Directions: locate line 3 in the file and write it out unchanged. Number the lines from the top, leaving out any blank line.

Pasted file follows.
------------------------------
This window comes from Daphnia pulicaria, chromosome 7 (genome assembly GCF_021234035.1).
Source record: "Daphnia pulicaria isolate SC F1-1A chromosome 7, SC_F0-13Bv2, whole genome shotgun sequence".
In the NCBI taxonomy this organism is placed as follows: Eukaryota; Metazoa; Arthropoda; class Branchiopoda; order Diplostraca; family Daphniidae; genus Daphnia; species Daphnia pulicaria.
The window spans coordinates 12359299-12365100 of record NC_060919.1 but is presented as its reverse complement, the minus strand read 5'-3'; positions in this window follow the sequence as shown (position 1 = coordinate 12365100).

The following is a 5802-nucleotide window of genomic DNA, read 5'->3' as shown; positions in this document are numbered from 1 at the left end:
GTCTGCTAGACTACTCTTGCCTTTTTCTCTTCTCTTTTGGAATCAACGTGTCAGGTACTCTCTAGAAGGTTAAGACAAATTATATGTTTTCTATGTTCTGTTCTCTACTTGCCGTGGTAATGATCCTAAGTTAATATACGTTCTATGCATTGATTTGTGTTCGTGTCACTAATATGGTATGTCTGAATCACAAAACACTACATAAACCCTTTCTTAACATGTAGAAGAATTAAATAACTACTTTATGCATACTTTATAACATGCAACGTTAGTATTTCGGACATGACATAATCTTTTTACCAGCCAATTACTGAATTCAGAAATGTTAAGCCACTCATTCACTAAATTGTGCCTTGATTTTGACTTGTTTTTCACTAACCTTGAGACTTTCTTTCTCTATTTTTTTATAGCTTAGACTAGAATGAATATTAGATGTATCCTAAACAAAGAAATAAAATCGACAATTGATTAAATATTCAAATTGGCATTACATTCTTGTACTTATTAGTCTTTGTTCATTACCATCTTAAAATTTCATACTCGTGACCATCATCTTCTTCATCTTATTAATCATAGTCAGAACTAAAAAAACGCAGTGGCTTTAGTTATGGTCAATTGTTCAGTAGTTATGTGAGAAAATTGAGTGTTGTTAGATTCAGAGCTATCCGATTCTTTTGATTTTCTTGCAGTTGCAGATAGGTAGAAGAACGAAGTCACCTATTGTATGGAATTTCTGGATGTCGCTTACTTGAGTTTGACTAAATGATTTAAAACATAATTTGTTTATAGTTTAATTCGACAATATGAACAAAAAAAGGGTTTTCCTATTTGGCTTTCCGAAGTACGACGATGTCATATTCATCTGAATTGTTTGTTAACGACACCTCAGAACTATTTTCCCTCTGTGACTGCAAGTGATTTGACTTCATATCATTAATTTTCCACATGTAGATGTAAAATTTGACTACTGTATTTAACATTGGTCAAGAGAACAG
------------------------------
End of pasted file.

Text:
In the NCBI taxonomy this organism is placed as follows: Eukaryota; Metazoa; Arthropoda; class Branchiopoda; order Diplostraca; family Daphniidae; genus Daphnia; species Daphnia pulicaria.